If you’re shopping for a new car, you may also be shopping for an auto loan to pay for it. Investopedia’s auto loan calculator and regularly updated ratings of the best auto loan rates can help you find a good loan with an attractive interest rate. Here’s what else you need to know to get the best rate possible.
- Interest rates on car loans depend on a variety of factors, including your credit score, the length of the loan, and the car itself.
- While car dealers often offer promotional interest rates, occasionally as low as 0%, they aren’t always the cheapest way to finance a car. Banks and credit unions may have better rates.
- You can often negotiate for a better loan rate, especially at the dealership.
How Car Loan Interest Rates Work—and How to Get a Good One
What constitutes a “good” interest rate on a car loan will differ per borrower.
The interest rates on auto loans depend on a variety of factors. Some of these, like the benchmark interest rates set by the Federal Reserve, are beyond your control. Other variables, however, are very much in your control. The most important one is your credit score. Applicants with higher credit scores will qualify for loans with lower interest rates, all else being equal.
For example, the Experian credit bureau recently reported that the most creditworthy borrowers (with credit scores of 720 and above) paid an average interest rate of 3.65% on a new car loan, while the least creditworthy (with scores of 579 or below) paid an average interest rate of 14.39%.
One way to get a good interest rate on your auto loan is to improve your credit score. Two ways to do that are to make sure you pay all your bills on time and to keep your credit utilization ratio low. Your credit utilization ratio compares how much credit you are using at any given time with the total amount of credit available to you. If your credit cards are all maxed out, for example, then you will have a poor credit utilization ratio.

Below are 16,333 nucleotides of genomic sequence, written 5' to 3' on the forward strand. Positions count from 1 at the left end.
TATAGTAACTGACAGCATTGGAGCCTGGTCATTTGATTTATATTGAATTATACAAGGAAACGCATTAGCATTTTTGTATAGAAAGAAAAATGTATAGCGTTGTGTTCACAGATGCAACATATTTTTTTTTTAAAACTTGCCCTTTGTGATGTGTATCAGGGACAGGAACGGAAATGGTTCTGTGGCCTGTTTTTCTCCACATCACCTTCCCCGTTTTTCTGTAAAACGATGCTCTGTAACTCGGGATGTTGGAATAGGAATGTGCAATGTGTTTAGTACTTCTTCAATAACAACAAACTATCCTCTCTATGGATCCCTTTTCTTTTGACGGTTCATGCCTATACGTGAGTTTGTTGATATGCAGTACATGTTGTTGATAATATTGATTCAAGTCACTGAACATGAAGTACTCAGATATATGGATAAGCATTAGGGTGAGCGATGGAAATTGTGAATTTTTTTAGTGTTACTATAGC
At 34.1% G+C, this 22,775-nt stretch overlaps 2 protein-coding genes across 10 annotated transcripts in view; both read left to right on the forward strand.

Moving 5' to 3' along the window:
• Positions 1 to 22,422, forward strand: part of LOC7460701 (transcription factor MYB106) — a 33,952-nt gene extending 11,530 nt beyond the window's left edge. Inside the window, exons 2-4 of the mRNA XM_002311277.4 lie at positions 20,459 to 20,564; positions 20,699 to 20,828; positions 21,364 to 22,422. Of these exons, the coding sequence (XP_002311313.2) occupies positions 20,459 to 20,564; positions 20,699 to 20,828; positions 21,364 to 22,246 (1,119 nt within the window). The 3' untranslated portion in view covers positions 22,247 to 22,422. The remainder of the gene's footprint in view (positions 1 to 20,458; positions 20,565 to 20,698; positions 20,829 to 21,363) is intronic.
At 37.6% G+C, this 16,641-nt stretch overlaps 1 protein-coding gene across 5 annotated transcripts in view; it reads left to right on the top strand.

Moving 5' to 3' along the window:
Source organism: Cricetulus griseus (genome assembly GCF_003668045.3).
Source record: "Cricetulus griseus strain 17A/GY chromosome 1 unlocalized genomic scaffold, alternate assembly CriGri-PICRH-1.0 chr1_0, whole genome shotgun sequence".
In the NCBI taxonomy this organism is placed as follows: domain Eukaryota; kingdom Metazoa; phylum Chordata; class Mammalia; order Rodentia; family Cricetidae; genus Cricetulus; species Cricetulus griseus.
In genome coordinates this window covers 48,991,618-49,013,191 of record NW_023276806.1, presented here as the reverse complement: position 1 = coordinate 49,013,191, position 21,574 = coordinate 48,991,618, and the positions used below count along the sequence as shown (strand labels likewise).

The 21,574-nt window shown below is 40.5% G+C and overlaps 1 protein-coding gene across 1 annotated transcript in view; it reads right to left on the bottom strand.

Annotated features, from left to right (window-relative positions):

The length of your car loan also makes a difference. Car loans today often run from 24 months (two years) to 84 months (seven years). The longer the loan term you choose, the lower your monthly payments. But your interest rate is likely to be higher, and you will end up paying more interest in total over time.
The car itself also plays an important role. Generally speaking, interest rates are lower on new cars than on used cars. There are a variety of reasons for this, but a major one is that used cars are riskier to the lender. A new car is less likely to break down or become unusable. Remember that until you pay off your auto loan, the bank still owns the car and wants to make sure that its asset is in good condition.
The Experian study mentioned above found that the most creditworthy borrowers paid an average interest rate of 4.29% on a used car loan, while the least creditworthy paid an average interest rate of 20.45%.
Another reason that new car loans tend to have lower interest rates is that car manufacturers and dealerships often offer promotional rates on new cars as an incentive to buyers. Interest rates as low as 0% are not unheard of when buying a new car from a dealer.
Being preapproved for a car loan by a bank or other lender can give you leverage in negotiating with car dealers.
More Ways to to Get a Good Interest Rate on a Car Loan
Aside from raising your credit score, opting for the shortest loan term you can afford, and choosing the right car, there are several other ways to get a better loan rate.
Shop around. A 0% promotional offer from a manufacturer or dealer could be hard to beat. Otherwise, you may find that dealer financing is more expensive than going through your local bank or credit union or using an online lender. With a bank or credit union, you can apply for preapproval, which will tell you how much money they are prepared to lend you and at what interest rate. Being preapproved for a loan also gives you leverage in negotiating with the car dealer.
Negotiate. Just like the price of the car, the interest rate you’ll pay on a car loan can be negotiable, particularly at the dealership. Car dealers often work with one or more lenders. After they have reviewed your financial information, the lenders will propose an interest rate to charge you, known as the “buy rate.” The dealer, however, is likely to pad that rate and offer you a higher one as a way to increase their profit margin. That gives you some room to negotiate.
Get a cosigner. If a low credit score is the problem, then asking a relative or other person with a better score to cosign the loan could help you get a lower rate.
Put more money down. If you have the cash to spare, making a larger down payment will reduce the size of your loan—and, in some cases, will entitle you to a lower interest rate. It can also mean smaller monthly payments and paying less interest over the life of the loan.